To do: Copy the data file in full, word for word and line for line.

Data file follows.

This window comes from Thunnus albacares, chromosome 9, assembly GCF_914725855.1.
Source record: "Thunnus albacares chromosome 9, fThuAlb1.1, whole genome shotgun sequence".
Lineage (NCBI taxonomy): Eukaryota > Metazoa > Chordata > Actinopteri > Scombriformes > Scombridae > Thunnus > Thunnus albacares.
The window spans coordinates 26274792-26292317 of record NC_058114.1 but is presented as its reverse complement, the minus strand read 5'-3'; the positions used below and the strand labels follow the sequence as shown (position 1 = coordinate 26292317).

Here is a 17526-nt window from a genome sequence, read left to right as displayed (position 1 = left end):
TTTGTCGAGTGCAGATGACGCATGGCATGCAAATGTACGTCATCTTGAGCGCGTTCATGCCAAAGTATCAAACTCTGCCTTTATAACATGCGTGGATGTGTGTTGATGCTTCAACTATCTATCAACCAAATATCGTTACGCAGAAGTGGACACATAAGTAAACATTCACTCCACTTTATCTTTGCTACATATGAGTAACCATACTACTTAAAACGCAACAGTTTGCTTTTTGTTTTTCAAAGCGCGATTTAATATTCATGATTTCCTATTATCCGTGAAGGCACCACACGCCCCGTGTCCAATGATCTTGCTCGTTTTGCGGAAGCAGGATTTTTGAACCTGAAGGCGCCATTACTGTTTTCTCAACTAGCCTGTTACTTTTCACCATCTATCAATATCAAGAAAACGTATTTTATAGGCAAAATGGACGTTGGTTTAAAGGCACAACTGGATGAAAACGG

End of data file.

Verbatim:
This window comes from Thunnus albacares, chromosome 9, assembly GCF_914725855.1.
Source record: "Thunnus albacares chromosome 9, fThuAlb1.1, whole genome shotgun sequence".
Lineage (NCBI taxonomy): Eukaryota > Metazoa > Chordata > Actinopteri > Scombriformes > Scombridae > Thunnus > Thunnus albacares.
The window spans coordinates 26274792-26292317 of record NC_058114.1 but is presented as its reverse complement, the minus strand read 5'-3'; the positions used below and the strand labels follow the sequence as shown (position 1 = coordinate 26292317).

Here is a 17526-nt window from a genome sequence, read left to right as displayed (position 1 = left end):
TTTGTCGAGTGCAGATGACGCATGGCATGCAAATGTACGTCATCTTGAGCGCGTTCATGCCAAAGTATCAAACTCTGCCTTTATAACATGCGTGGATGTGTGTTGATGCTTCAACTATCTATCAACCAAATATCGTTACGCAGAAGTGGACACATAAGTAAACATTCACTCCACTTTATCTTTGCTACATATGAGTAACCATACTACTTAAAACGCAACAGTTTGCTTTTTGTTTTTCAAAGCGCGATTTAATATTCATGATTTCCTATTATCCGTGAAGGCACCACACGCCCCGTGTCCAATGATCTTGCTCGTTTTGCGGAAGCAGGATTTTTGAACCTGAAGGCGCCATTACTGTTTTCTCAACTAGCCTGTTACTTTTCACCATCTATCAATATCAAGAAAACGTATTTTATAGGCAAAATGGACGTTGGTTTAAAGGCACAACTGGATGAAAACGG